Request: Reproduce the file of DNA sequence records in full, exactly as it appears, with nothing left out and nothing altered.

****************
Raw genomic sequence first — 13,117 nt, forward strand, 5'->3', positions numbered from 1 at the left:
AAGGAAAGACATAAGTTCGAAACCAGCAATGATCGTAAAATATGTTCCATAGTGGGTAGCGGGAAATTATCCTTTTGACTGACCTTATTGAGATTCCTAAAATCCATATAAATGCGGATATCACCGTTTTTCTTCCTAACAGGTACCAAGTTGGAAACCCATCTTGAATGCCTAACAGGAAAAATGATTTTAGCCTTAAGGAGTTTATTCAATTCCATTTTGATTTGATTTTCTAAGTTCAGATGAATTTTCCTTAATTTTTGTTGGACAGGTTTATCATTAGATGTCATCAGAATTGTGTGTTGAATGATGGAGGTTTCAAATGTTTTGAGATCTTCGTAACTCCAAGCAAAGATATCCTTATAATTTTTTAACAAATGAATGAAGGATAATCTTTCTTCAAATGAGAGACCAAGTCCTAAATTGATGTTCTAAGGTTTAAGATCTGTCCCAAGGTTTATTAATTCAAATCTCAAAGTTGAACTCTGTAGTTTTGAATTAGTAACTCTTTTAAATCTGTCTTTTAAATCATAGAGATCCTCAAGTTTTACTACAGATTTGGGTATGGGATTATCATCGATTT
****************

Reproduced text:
Raw genomic sequence first — 13,117 nt, forward strand, 5'->3', positions numbered from 1 at the left:
AAGGAAAGACATAAGTTCGAAACCAGCAATGATCGTAAAATATGTTCCATAGTGGGTAGCGGGAAATTATCCTTTTGACTGACCTTATTGAGATTCCTAAAATCCATATAAATGCGGATATCACCGTTTTTCTTCCTAACAGGTACCAAGTTGGAAACCCATCTTGAATGCCTAACAGGAAAAATGATTTTAGCCTTAAGGAGTTTATTCAATTCCATTTTGATTTGATTTTCTAAGTTCAGATGAATTTTCCTTAATTTTTGTTGGACAGGTTTATCATTAGATGTCATCAGAATTGTGTGTTGAATGATGGAGGTTTCAAATGTTTTGAGATCTTCGTAACTCCAAGCAAAGATATCCTTATAATTTTTTAACAAATGAATGAAGGATAATCTTTCTTCAAATGAGAGACCAAGTCCTAAATTGATGTTCTAAGGTTTAAGATCTGTCCCAAGGTTTATTAATTCAAATCTCAAAGTTGAACTCTGTAGTTTTGAATTAGTAACTCTTTTAAATCTGTCTTTTAAATCATAGAGATCCTCAAGTTTTACTACAGATTTGGGTATGGGATTATCATCGATTT